Recent steps by Iran's executive branch to control who runs for the councils -- combined with previous efforts to further curb their powers -- suggest that voter participation might continue to fall despite their political significance.
Registration for prospective candidates for December's third round of council elections began on October 16 and will continue until October 22.
The races are not expected to attract the prominent names associated with national races -- such as the legislature or the Assembly of Experts. Nevertheless, some of those who have registered have achieved a modicum of recognition, including Mujtaba Alai, deputy head of the presidential protocol office, and Tehran police chief Morteza Talai, reported by Baztab on October 17 and ISNA on October 9.
The Interior Ministry conducts all the country's elections and, in most cases, it is the 12-member Guardians Council that vets prospective candidates and has supervisory powers. But it is the legislature that has supervisory and vetting powers in the municipal-council elections. This has previously given candidates who might be rejected on factional grounds a much better chance of qualifying.
It became increasingly clear by late September, when the Central Committee for Monitoring Council Elections began its activities, that this firewall was crumbling. The central committee comprised five fundamentalist legislators: Tehran's Hussein Fadai, Islamabad-i Gharb's Heshmatollah Falahat-Pisheh, Malekan's Salman Khodadadi, Karaj's Rashid Jalali-Jafari, and Kerman's Mohammad Ali Movahedi. It selected 90 people from 27 provinces to monitor the elections, and nearly all of them were fundamentalists.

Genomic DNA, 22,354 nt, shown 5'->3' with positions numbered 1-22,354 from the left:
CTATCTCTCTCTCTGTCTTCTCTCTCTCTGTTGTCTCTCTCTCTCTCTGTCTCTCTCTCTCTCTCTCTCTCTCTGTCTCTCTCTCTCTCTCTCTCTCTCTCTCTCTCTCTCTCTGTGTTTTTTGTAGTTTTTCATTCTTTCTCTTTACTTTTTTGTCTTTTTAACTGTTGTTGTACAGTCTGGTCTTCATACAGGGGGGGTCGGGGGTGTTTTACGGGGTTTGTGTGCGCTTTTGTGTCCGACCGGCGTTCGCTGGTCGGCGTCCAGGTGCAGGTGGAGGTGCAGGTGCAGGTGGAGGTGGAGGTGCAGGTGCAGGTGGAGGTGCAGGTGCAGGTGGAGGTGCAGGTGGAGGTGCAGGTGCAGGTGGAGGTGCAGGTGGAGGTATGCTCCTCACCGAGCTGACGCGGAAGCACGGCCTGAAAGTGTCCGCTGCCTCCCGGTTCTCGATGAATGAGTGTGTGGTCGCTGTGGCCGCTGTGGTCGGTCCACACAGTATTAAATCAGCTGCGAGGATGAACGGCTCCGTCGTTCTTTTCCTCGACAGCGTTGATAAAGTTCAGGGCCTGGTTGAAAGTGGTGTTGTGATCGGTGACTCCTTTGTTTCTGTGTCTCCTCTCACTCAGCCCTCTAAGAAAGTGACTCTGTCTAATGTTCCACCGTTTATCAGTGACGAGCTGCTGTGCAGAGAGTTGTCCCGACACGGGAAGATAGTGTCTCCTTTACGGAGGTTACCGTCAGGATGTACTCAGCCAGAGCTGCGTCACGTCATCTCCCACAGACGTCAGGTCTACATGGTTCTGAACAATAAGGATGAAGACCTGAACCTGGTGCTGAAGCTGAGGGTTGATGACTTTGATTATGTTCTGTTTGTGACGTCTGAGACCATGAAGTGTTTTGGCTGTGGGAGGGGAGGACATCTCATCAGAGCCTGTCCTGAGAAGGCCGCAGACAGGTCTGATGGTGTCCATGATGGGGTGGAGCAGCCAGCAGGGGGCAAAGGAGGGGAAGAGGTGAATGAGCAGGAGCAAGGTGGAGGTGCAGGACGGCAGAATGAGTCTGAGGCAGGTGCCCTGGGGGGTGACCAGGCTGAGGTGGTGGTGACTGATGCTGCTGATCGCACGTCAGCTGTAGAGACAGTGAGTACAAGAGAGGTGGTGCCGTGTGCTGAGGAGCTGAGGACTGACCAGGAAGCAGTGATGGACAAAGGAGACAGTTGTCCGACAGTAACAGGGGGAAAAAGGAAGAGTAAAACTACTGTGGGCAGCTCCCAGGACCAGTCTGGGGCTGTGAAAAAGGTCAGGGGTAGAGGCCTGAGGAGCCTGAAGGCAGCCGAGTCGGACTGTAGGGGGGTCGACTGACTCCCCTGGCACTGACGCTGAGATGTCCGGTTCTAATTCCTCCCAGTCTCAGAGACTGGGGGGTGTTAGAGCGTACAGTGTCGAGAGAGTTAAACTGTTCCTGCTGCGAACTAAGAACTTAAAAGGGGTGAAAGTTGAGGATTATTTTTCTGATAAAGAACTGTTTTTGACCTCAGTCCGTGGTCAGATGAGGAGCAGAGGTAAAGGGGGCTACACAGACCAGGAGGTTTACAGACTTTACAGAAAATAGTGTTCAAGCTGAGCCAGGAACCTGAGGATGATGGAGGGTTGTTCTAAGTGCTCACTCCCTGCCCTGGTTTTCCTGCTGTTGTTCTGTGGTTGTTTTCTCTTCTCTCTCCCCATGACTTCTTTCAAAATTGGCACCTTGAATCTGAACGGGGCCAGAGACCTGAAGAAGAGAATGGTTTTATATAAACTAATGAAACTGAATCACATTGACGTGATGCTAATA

The committee claimed that it consulted with parliamentarians about their constituencies. But reformists said the choices were made when the legislature was in recess, and they were ignored. One lawmaker, Mohammad Reza Tabesh of Yazd Province, said he is the only legislator from his province who is not on the provincial monitoring committee, "Etemad-i Melli" reported on September 24.
Only three of the 90 were from the pro-reform faction. They withdrew from the provincial monitoring committee a few days later, objecting to what they feared would be a biased screening of prospective candidates, "Etemad-i Melli" reported on September 26. Limiting Local Autonomy
The municipal councils already have limited powers and responsibilities. They deal with issues like construction permits, garbage collection, and roadwork. The central government is responsible for everything else -- such as education, electricity, and the provision of water.
President Mahmud Ahmadinejad's administration tried to reduce the powers even more through a new law on city and village councils. Under the amended law, the councils would be subordinate to the Interior Ministry and would require its approval before performing many of their functions.
A spokesman for the Executives of Construction Party asked whether "the problems of our country [will] be solved by turning the national government into a mobile provincial planning council."
Councils also currently select mayors. But under the proposed law, the Interior Ministry would essentially perform that function.
A member of the Tehran council, Hassan Bayadi, warned that the objective of the new law is to eliminate the councils completely, "Etemad" reported on May 23. Another legislator, Kazem Jalali, said the provisions of the law would run counter to the constitution, "Hambastegi" reported on June 1.
With roughly two months to go before the elections, it appears that the law has been allowed to fade into the background. Co-opting Provincial Institutions